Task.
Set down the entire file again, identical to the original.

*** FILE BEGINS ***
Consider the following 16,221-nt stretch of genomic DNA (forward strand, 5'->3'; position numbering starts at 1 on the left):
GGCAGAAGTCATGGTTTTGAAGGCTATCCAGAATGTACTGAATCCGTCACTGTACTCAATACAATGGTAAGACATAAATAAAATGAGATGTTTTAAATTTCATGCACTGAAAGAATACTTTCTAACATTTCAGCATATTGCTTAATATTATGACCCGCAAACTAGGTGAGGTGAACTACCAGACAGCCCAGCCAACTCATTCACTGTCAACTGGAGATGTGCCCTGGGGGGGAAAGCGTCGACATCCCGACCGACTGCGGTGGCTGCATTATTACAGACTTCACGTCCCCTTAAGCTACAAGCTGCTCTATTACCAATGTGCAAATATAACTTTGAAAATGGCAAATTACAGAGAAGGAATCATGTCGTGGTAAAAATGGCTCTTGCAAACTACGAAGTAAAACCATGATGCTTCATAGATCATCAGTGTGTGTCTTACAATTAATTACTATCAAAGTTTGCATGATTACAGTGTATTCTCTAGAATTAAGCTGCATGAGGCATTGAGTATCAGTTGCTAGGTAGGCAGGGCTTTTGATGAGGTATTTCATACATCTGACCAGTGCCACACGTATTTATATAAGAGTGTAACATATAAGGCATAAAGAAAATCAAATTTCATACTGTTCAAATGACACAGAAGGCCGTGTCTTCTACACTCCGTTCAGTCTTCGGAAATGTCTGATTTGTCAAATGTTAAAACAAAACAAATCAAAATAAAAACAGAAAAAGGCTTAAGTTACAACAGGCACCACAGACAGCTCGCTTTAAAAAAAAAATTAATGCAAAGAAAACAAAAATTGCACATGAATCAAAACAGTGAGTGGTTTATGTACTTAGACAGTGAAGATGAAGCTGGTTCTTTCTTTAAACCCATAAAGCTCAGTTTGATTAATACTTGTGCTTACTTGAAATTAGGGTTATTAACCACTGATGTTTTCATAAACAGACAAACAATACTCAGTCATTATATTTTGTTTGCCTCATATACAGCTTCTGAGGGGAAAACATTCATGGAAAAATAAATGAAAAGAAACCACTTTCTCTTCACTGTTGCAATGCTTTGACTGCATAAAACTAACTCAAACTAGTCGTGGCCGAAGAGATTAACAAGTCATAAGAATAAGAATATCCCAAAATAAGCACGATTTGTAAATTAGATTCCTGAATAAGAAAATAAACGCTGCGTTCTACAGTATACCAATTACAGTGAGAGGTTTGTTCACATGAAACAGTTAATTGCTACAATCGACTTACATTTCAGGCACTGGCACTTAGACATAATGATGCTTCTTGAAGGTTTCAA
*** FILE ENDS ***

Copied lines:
Consider the following 16,221-nt stretch of genomic DNA (forward strand, 5'->3'; position numbering starts at 1 on the left):
GGCAGAAGTCATGGTTTTGAAGGCTATCCAGAATGTACTGAATCCGTCACTGTACTCAATACAATGGTAAGACATAAATAAAATGAGATGTTTTAAATTTCATGCACTGAAAGAATACTTTCTAACATTTCAGCATATTGCTTAATATTATGACCCGCAAACTAGGTGAGGTGAACTACCAGACAGCCCAGCCAACTCATTCACTGTCAACTGGAGATGTGCCCTGGGGGGGAAAGCGTCGACATCCCGACCGACTGCGGTGGCTGCATTATTACAGACTTCACGTCCCCTTAAGCTACAAGCTGCTCTATTACCAATGTGCAAATATAACTTTGAAAATGGCAAATTACAGAGAAGGAATCATGTCGTGGTAAAAATGGCTCTTGCAAACTACGAAGTAAAACCATGATGCTTCATAGATCATCAGTGTGTGTCTTACAATTAATTACTATCAAAGTTTGCATGATTACAGTGTATTCTCTAGAATTAAGCTGCATGAGGCATTGAGTATCAGTTGCTAGGTAGGCAGGGCTTTTGATGAGGTATTTCATACATCTGACCAGTGCCACACGTATTTATATAAGAGTGTAACATATAAGGCATAAAGAAAATCAAATTTCATACTGTTCAAATGACACAGAAGGCCGTGTCTTCTACACTCCGTTCAGTCTTCGGAAATGTCTGATTTGTCAAATGTTAAAACAAAACAAATCAAAATAAAAACAGAAAAAGGCTTAAGTTACAACAGGCACCACAGACAGCTCGCTTTAAAAAAAAAATTAATGCAAAGAAAACAAAAATTGCACATGAATCAAAACAGTGAGTGGTTTATGTACTTAGACAGTGAAGATGAAGCTGGTTCTTTCTTTAAACCCATAAAGCTCAGTTTGATTAATACTTGTGCTTACTTGAAATTAGGGTTATTAACCACTGATGTTTTCATAAACAGACAAACAATACTCAGTCATTATATTTTGTTTGCCTCATATACAGCTTCTGAGGGGAAAACATTCATGGAAAAATAAATGAAAAGAAACCACTTTCTCTTCACTGTTGCAATGCTTTGACTGCATAAAACTAACTCAAACTAGTCGTGGCCGAAGAGATTAACAAGTCATAAGAATAAGAATATCCCAAAATAAGCACGATTTGTAAATTAGATTCCTGAATAAGAAAATAAACGCTGCGTTCTACAGTATACCAATTACAGTGAGAGGTTTGTTCACATGAAACAGTTAATTGCTACAATCGACTTACATTTCAGGCACTGGCACTTAGACATAATGATGCTTCTTGAAGGTTTCAA